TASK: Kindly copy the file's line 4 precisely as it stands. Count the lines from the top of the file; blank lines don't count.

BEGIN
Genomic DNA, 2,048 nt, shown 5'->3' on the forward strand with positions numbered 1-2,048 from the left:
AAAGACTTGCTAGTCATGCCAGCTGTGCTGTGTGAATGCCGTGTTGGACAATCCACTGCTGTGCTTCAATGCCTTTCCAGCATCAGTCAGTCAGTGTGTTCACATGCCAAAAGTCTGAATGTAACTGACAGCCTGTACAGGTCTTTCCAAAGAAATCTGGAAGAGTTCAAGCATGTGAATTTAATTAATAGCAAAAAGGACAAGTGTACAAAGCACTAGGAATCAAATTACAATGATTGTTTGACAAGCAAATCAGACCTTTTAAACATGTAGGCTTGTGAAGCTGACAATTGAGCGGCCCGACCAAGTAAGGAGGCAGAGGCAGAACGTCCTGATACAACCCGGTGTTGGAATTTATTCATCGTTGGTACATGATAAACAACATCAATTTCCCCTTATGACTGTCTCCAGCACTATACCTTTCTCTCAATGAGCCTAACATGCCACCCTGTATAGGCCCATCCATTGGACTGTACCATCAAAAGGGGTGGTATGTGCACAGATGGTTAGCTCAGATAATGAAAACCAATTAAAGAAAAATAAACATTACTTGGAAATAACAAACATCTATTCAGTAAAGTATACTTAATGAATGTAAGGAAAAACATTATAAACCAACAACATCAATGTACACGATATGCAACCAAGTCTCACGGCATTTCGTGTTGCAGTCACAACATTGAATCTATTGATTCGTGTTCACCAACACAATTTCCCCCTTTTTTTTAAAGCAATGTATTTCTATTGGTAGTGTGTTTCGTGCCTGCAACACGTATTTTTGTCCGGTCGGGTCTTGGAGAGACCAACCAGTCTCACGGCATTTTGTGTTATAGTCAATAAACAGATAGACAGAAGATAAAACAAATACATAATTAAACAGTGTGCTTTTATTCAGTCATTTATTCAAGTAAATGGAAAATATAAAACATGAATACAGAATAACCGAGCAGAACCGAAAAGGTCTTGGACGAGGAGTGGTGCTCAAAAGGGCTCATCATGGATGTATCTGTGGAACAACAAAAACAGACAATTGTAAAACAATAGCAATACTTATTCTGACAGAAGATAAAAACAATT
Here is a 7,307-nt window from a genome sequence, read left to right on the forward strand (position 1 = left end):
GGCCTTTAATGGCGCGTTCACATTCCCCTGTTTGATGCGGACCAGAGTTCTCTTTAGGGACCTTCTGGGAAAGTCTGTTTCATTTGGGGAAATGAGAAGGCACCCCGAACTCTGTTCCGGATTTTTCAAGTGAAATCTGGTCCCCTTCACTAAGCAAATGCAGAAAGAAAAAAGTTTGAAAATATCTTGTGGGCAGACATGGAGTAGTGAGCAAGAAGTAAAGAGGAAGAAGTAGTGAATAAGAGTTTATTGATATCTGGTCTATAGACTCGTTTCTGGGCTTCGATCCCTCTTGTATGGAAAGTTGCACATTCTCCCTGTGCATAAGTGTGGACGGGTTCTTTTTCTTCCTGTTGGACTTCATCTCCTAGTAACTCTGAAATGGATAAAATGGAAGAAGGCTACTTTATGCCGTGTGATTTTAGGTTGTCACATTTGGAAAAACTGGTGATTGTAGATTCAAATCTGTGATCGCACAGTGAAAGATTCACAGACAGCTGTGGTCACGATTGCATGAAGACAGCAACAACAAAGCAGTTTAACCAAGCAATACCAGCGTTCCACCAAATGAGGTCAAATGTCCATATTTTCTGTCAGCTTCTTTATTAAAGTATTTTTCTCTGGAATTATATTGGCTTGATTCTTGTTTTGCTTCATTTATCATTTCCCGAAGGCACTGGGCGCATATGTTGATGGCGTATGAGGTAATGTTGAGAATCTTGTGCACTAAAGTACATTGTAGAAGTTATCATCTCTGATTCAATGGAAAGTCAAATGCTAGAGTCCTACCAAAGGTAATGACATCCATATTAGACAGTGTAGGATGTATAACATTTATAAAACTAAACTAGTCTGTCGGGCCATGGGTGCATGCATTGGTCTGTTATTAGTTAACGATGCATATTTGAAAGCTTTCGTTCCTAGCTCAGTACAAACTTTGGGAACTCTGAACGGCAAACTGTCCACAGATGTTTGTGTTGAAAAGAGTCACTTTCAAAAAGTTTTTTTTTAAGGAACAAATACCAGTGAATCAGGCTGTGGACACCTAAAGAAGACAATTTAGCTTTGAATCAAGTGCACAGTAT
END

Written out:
GGCCTTTAATGGCGCGTTCACATTCCCCTGTTTGATGCGGACCAGAGTTCTCTTTAGGGACCTTCTGGGAAAGTCTGTTTCATTTGGGGAAATGAGAAGGCACCCCGAACTCTGTTCCGGATTTTTCAAGTGAAATCTGGTCCCCTTCACTAAGCAAATGCAGAAAGAAAAAAGTTTGAAAATATCTTGTGGGCAGACATGGAGTAGTGAGCAAGAAGTAAAGAGGAAGAAGTAGTGAATAAGAGTTTATTGATATCTGGTCTATAGACTCGTTTCTGGGCTTCGATCCCTCTTGTATGGAAAGTTGCACATTCTCCCTGTGCATAAGTGTGGACGGGTTCTTTTTCTTCCTGTTGGACTTCATCTCCTAGTAACTCTGAAATGGATAAAATGGAAGAAGGCTACTTTATGCCGTGTGATTTTAGGTTGTCACATTTGGAAAAACTGGTGATTGTAGATTCAAATCTGTGATCGCACAGTGAAAGATTCACAGACAGCTGTGGTCACGATTGCATGAAGACAGCAACAACAAAGCAGTTTAACCAAGCAATACCAGCGTTCCACCAAATGAGGTCAAATGTCCATATTTTCTGTCAGCTTCTTTATTAAAGTATTTTTCTCTGGAATTATATTGGCTTGATTCTTGTTTTGCTTCATTTATCATTTCCCGAAGGCACTGGGCGCATATGTTGATGGCGTATGAGGTAATGTTGAGAATCTTGTGCACTAAAGTACATTGTAGAAGTTATCATCTCTGATTCAATGGAAAGTCAAATGCTAGAGTCCTACCAAAGGTAATGACATCCATATTAGACAGTGTAGGATGTATAACATTTATAAAACTAAACTAGTCTGTCGGGCCATGGGTGCATGCATTGGTCTGTTATTAGTTAACGATGCATATTTGAAAGCTTTCGTTCCTAGCTCAGTACAAACTTTGGGAACTCTGAACGGCAAACTGTCCACAGATGTTTGTGTTGAAAAGAGTCACTTTCAAAAAGTTTTTTTTTAAGGAACAAATACCAGTGAATCAGGCTGTGGACACCTAAAGAAGACAATTTAGCTTTGAATCAAGTGCACAGTAT